When days grow shorter, temperatures drop, and the chlorophyll in leaves diminishes, it’s time to commune with nature. Beginning in early October, crimson reds that fade to rust and yellows that turn to gold cascade down the mountainsides. And the cooler and sunnier the weather, the brighter the color. Here’s a quick lesson in leaves to help you distinguish a silverbell from a sassafras.
1. Sugar Maple: Recognizable from the Canadian flag, five palmate lobes resemble a hand and turn deep red, orange, and yellow.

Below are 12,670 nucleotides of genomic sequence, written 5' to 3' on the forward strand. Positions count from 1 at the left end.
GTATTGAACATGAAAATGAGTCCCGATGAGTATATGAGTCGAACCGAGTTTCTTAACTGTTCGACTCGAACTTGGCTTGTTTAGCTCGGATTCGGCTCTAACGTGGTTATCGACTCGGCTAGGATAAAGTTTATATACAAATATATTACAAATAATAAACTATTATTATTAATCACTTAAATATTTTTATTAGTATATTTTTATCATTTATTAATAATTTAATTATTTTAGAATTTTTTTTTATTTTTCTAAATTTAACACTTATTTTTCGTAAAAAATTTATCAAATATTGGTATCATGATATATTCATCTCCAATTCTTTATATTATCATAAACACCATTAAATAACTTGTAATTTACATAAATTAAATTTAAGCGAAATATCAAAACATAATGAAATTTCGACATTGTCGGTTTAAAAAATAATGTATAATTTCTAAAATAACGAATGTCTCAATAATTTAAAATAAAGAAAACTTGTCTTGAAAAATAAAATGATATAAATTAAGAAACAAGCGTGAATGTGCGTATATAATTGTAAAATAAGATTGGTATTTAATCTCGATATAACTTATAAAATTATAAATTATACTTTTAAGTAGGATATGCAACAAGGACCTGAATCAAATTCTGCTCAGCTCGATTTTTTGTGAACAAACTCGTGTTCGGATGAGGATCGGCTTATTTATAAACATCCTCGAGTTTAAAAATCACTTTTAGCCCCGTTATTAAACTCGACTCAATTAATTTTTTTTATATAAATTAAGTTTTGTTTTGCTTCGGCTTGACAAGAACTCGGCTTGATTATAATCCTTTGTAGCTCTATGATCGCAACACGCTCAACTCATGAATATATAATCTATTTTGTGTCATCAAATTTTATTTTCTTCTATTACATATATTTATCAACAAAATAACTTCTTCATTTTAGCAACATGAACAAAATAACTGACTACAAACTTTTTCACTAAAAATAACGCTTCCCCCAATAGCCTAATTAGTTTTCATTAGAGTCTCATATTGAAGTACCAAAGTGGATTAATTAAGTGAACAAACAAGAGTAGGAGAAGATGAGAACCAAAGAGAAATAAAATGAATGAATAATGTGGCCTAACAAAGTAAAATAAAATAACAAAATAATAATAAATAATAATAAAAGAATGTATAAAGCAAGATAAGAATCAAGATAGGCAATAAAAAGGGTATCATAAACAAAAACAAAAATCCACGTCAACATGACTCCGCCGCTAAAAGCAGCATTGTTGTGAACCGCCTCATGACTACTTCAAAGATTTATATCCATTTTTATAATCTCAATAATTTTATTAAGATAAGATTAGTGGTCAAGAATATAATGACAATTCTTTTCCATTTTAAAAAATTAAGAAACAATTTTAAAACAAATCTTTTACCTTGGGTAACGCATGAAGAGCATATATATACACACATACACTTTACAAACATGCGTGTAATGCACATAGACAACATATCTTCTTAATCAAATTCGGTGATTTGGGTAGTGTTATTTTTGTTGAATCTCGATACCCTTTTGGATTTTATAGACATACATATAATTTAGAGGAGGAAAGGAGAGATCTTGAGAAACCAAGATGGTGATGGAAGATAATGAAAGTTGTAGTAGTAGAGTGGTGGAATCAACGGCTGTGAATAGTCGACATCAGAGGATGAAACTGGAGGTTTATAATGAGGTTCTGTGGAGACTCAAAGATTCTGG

carolina silverbell: Fine saw-toothed edges and sharply pointed leaves change from dark green to yellow.
2. Sweet Birch: Smelling of wintergreen when crushed, this jagged leaf displays bright yellow come fall.
3. Dogwood: Our state tree is showy in the spring and equally so in autumn, when its wavy-edged leaves turn scarlet.
4. Sassafras: Three distinct lobes are a sure way to spot this smooth leaf, which changes to yellow, orange, or red.
5. Sourwood: These trees are abundant in the Great Smokies. Look for slender, saw-toothed leaves in bright red.